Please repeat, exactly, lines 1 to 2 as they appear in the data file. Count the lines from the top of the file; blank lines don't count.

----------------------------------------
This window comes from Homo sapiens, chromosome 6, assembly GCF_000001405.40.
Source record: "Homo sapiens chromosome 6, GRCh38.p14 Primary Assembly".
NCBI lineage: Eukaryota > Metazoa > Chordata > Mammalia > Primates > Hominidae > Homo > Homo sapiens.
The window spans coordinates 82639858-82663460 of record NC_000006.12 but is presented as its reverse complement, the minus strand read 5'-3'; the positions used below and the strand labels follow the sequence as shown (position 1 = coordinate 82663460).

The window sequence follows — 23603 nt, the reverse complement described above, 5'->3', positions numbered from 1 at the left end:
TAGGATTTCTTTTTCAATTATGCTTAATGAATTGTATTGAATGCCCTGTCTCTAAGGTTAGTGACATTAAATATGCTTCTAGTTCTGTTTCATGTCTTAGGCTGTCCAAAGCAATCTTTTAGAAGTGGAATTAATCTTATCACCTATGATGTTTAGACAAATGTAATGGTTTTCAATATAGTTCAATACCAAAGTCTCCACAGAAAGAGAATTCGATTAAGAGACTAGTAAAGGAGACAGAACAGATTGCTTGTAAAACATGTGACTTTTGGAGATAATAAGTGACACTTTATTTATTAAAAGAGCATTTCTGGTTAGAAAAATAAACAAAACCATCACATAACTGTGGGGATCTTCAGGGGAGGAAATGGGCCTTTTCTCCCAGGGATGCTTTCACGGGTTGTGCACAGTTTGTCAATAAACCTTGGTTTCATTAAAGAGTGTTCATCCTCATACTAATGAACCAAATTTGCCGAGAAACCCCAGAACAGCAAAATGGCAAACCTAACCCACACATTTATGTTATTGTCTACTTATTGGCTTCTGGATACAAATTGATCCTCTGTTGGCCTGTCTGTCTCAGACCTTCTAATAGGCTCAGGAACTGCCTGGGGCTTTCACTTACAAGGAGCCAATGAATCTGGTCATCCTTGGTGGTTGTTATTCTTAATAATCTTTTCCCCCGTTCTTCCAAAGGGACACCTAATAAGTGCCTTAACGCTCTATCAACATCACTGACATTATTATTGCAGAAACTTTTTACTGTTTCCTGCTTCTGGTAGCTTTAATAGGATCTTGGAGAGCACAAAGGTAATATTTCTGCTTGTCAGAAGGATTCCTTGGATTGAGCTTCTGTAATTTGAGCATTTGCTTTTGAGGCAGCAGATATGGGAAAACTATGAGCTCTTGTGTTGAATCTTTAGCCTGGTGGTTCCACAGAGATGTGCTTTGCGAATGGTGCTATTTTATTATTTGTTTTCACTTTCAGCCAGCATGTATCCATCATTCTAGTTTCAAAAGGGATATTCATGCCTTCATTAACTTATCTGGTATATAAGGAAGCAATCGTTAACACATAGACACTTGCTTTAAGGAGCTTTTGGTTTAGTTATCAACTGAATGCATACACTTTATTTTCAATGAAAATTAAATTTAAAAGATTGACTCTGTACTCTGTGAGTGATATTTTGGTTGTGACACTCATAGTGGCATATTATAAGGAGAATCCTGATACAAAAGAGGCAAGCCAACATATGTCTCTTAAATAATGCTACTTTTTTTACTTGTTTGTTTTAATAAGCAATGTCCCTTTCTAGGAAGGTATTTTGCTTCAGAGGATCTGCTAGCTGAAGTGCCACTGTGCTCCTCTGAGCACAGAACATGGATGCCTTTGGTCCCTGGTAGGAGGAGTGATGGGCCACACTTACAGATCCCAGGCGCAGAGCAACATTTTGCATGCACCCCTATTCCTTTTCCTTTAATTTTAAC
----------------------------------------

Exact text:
This window comes from Homo sapiens, chromosome 6, assembly GCF_000001405.40.
Source record: "Homo sapiens chromosome 6, GRCh38.p14 Primary Assembly".